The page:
Myoglobin represents the case of a protein where amyloid fibril formation correlates with conditions in which the polypeptide chain is unfolded, rather than with environments that unfold the protein only partially. Moreover, all intermediate states detected in the course of our analysis were α-helical within their structured regions, and therefore, they represent species that may be relevant to native folding, albeit they cannot be relevant to aggregation. These data argue that the structural precursors of the amyloid cross-β structure are polypeptide chain segments that lack stable (hydrogen-bonded) elements of secondary structure. It is of note that even unfolded polypeptide chains, such as urea-denatured acidic AMB, can encompass significant amounts of nonrandom conformation (26) and, from the far-UV CD spectrum of heat-unfolded AMB, it is evident that it contains regions that are more structured than the “classical” random coil structure of poly(l-lysine) (27). The present observations differ, therefore, from previous analyses of fibril forming proteins that can form well defined partially folded states with β-sheet structure (11, 12, 14, 21, 28). On the basis of the present data, we propose that the core of AMB amyloid fibrils does not need to be preformed in terms of hydrogen-bonded elements within a monomeric precursor and that partial folding does not represent a general step in amyloid formation, although it may occur in specific cases, such as some β-sheet proteins. As for AMB, however, the characteristic main chain structure of amyloid fibrils was only found to be consolidated in conjunction with the formation of intermolecular hydrogen-bonds.

From a number of previous observations it can be inferred that the mechanism proposed here may not be limited to AMB: (i) Amyloid fibrils can be formed by polypeptide chains that have no capacity to fold or to form partially folded species, such as various polyamino acids (3, 29) and very short peptides (2, 30). (ii) Solid-state NMR spectroscopy revealed that the amyloid fibrils formed from Aβ (140) and a peptide fragment of transthyretin lack intramolecular main chain hydrogen bonds (31, 32). Unfolded polypeptide chains represent, therefore, plausible candidates for the precursor structures of these amyloid fibrils. (iii) Increasing experimental and theoretical evidence (even for all β proteins or domains) suggests that the amyloid fibril precursors are more expanded than well defined and compact partially folded states (3335). (iv) “Unfolded” conformations (including acidic urea-denatured AMB) can have discernible structure, in particular they seem to possess a bias toward extended main chain conformations (26, 3638). This finding implies that unfolded ensembles are therefore rich in (non-hydrogen bonded) transient structures that are sufficiently extended to align into amyloid fibrils. (ν) The present results, along with previous data (5, 39), imply that the environments which enable amyloid fibril formation are highly selective as they must balance two opposing effects. On the one hand they must allow, in principle, the formation of noncovalent polypeptide interactions. On the other hand, they must be specifically unfavorable to protein folding. Hence, the formation of highly ordered and fibrillar aggregates would be inhibited by extensive levels of residual native-like structure. These characteristics are inevitably reminiscent of those involved in the partial folding of otherwise denatured states, and therefore the possibility cannot be excluded that the population of partially folded intermediates coincides, under some circumstances, with amyloid formation, although the two processes may not be directly related. Indeed, mutational studies have indicated that there is kinetic partitioning between folding and aggregation, with the two processes being nucleated by highly distinct regions of the denatured polypeptide chain (7). Amyloid fibrils represent, therefore, a generic conformational state of a polypeptide chain which reproduces the π- and φ-angle distribution that is most favorable to the main chain more closely than do folded structures. An improved understanding of the critical steps in amyloid formation may allow the identification of more successful strategies to interfere with the pathogenic processes of amyloidoses.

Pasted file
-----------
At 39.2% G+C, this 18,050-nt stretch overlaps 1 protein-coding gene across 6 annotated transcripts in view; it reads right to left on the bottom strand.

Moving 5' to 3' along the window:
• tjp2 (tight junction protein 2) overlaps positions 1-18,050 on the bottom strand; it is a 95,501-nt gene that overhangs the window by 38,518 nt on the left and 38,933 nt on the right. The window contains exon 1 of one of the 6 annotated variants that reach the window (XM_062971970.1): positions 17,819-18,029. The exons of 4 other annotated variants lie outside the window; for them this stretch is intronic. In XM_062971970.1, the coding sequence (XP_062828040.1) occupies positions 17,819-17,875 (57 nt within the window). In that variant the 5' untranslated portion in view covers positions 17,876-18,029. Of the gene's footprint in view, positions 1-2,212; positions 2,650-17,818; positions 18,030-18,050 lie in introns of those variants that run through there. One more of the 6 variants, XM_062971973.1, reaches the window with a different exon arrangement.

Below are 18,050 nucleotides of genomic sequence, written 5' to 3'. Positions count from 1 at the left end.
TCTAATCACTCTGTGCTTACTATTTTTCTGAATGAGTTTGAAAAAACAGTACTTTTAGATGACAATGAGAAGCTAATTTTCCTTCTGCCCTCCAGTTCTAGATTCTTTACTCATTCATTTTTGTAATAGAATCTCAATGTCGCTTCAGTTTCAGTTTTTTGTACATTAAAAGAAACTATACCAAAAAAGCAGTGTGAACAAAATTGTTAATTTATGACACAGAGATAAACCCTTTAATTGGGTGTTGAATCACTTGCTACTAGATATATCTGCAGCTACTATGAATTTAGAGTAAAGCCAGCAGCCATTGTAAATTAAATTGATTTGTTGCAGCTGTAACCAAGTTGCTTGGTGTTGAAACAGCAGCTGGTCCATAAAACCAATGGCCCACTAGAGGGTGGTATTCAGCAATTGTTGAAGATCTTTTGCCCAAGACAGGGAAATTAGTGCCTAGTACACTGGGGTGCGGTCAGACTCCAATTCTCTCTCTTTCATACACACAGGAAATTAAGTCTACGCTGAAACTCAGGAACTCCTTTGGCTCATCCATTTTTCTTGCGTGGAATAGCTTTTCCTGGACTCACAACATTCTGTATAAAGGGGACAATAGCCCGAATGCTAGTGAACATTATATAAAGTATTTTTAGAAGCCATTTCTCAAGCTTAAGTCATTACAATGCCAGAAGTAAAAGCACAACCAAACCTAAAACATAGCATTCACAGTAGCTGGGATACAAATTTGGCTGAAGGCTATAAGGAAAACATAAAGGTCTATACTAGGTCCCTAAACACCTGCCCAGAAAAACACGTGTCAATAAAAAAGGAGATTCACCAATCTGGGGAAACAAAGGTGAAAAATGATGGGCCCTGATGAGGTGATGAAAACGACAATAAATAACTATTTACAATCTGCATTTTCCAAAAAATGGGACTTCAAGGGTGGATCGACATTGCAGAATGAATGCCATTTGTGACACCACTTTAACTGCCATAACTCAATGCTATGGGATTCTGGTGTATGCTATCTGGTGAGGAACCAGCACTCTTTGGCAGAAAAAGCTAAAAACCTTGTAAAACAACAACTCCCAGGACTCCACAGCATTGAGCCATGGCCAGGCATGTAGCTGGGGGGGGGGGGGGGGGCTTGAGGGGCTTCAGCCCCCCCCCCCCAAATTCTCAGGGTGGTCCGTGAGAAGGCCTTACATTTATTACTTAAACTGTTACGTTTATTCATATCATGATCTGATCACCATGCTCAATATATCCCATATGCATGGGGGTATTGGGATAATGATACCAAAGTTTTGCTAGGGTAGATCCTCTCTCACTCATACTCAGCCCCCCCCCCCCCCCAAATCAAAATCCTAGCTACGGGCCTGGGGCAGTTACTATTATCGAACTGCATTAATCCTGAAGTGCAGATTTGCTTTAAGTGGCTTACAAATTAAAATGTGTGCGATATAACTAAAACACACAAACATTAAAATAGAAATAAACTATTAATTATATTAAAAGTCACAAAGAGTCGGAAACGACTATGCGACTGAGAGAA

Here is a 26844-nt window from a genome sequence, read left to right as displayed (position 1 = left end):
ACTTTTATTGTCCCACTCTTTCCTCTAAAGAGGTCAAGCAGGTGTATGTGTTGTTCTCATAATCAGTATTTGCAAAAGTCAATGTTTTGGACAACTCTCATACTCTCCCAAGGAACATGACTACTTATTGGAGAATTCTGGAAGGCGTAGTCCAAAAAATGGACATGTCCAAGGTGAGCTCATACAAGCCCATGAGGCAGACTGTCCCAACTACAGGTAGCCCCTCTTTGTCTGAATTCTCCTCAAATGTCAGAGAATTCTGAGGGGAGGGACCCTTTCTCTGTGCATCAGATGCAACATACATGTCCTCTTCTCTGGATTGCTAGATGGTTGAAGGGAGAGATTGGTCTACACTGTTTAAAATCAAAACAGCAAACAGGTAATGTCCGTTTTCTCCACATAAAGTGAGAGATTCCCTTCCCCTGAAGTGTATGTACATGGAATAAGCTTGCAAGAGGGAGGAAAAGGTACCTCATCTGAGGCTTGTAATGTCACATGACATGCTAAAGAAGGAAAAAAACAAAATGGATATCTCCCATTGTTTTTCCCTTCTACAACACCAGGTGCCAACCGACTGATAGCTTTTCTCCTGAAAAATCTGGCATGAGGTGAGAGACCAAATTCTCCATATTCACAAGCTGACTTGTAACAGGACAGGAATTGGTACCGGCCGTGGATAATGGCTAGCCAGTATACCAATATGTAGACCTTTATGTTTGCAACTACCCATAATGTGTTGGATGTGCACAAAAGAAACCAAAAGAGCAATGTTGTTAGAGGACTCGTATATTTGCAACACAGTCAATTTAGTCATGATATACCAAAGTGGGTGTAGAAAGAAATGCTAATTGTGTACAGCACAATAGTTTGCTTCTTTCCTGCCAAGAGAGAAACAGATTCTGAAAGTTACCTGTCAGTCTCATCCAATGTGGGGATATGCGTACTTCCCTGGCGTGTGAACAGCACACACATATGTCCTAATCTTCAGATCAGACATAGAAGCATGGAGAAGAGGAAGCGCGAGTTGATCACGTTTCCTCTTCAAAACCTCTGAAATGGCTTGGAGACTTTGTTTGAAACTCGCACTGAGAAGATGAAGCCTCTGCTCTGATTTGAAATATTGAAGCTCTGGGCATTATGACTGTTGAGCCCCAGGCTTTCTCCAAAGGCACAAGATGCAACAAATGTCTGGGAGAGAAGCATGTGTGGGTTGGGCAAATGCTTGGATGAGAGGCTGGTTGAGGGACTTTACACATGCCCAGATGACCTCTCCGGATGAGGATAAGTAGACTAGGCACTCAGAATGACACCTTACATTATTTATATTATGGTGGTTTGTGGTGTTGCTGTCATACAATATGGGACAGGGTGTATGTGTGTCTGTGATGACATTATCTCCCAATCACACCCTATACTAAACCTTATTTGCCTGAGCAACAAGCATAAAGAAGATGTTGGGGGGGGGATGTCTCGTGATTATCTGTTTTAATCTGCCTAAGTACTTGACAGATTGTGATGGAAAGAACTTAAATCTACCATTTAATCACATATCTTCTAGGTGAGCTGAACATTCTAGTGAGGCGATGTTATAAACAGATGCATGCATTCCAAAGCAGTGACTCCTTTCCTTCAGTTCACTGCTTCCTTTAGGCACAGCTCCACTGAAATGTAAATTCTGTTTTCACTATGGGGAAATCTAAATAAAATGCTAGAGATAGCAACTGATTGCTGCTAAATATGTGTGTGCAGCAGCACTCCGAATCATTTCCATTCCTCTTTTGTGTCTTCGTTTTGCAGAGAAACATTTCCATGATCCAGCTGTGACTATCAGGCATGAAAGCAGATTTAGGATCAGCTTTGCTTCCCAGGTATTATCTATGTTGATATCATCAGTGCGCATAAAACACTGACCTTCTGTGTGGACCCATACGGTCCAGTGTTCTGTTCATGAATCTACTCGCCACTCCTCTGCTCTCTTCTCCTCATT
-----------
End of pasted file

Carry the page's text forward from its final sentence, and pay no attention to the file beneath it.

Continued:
Supplementary Material

Supporting Figure:


We thank M. A. Fletcher, G. Gellermann, and T. R. Appel for assistance in recording the CD and light microscopy data, P. E. Wright and S. Schwarzinger for helpful discussions, and M. Boese and M. Luft (Bruker) for access to their infrared spectrometers. M.F. is funded by a BioFuture grant (BMBF) and by a grant from the Deutsche Forschungsgemeinschaft. The research of C.M.D. is supported in part by a Program Grant from the Wellcome Trust.


This paper was submitted directly (Track II) to the PNAS office.

Abbreviations: AMB, apomyoglobin; HMB, holomyoglobin; FTIR, Fourier transform infrared; ThT, thioflavin-T.